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Is the “beach position” of value during the “eyeball” assessment of patients?

Published:March 04, 2021DOI:https://doi.org/10.1016/j.ejim.2021.02.014
      The rapid identification at low cost of patients at risk is particularly important in emergency departments in low- and middle-income countries, which may lack experienced emergency healthcare providers and cannot afford to waste scarce resources [
      • Wuerz RC
      • Milne LW
      • Eitel DR
      • Travers D
      • Gilboy N.
      Reliability and validity of a new five-level triage instrument.
      ]. Within seconds some clinicians use fast System 1 thinking to determine if a patient is sick or not [
      • Sibbald M
      • Sherbino J
      • Preyra I
      • Coffin-Simpson T
      • Norman G
      • Monteiro S.
      Eyeballing: the use of visual appearance to diagnose ‘sick’.
      ], a judgement often based on the patient's facial expression and their behaviour [
      • Kline JA
      • Neumann D
      • Haug MA
      • Kammer DJ
      • Krabill VA.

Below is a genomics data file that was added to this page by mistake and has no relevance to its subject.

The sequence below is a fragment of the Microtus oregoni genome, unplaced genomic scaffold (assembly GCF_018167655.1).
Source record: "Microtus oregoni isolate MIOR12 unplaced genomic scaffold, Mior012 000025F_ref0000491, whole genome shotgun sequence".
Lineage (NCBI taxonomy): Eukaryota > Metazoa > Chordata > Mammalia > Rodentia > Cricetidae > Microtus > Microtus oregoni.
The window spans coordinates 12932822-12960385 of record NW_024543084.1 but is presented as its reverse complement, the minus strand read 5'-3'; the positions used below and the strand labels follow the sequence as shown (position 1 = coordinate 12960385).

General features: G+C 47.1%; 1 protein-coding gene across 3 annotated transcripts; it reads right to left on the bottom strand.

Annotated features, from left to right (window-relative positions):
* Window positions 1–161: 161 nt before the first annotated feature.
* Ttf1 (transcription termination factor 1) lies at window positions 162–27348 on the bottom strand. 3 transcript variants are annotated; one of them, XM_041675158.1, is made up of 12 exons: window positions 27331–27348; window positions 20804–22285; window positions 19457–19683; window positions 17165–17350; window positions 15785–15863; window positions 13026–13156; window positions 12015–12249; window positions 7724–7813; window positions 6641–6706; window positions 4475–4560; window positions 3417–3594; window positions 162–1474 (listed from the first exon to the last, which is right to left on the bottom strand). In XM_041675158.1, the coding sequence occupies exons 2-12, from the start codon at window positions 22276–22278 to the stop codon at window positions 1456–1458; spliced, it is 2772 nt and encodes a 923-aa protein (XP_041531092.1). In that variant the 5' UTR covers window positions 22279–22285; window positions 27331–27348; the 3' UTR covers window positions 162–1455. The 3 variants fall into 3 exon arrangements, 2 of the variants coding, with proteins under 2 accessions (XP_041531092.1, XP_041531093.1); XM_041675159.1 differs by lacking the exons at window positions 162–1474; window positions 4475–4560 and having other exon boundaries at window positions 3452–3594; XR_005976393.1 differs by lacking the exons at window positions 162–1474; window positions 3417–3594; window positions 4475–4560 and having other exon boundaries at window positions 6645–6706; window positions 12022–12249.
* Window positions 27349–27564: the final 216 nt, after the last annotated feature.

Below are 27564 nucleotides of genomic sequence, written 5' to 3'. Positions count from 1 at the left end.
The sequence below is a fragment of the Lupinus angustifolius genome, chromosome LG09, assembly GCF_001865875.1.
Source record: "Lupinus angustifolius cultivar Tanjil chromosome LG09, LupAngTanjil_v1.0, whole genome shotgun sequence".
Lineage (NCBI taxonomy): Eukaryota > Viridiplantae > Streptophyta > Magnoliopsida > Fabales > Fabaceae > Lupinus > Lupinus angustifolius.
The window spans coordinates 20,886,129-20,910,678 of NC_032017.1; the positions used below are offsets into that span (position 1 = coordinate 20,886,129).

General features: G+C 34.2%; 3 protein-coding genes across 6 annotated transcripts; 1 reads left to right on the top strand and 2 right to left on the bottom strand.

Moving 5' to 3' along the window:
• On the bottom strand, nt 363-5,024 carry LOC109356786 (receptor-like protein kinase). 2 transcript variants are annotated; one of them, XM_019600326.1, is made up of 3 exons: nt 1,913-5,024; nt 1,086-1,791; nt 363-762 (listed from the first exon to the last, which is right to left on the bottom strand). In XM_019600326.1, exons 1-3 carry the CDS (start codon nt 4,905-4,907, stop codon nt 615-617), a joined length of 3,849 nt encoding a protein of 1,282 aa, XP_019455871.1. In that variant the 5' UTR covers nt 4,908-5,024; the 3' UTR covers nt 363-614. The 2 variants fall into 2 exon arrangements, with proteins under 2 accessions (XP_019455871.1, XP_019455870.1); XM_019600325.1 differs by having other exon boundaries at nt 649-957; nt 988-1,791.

Decreased facial expression variability in patients with serious cardiopulmonary disease in the emergency care setting.
      ]. Supine emergency room patients with crossed ankles, crossed hands behind the neck, or folded hands over the upper abdomen, as if they were relaxing on a beach, have been reported to be highly unlikely to have any acute critical condition [
      • Rapoport MJ
      • Leonov Y
      • Leibovitz A.
      Body language in the emergency room.
      ]. This letter reports the prevalence of this “beach position” [
      • Schneider UC
      • Vajkoczy P.
      The beach position”: crossed legs as a marker for a favourable clinical course in neurological intensive care unit patients.
      ] in acutely ill patients during their admission to a low-resource hospital in Uganda, its association with in-hospital mortality and potential value as a predictor of outcome.
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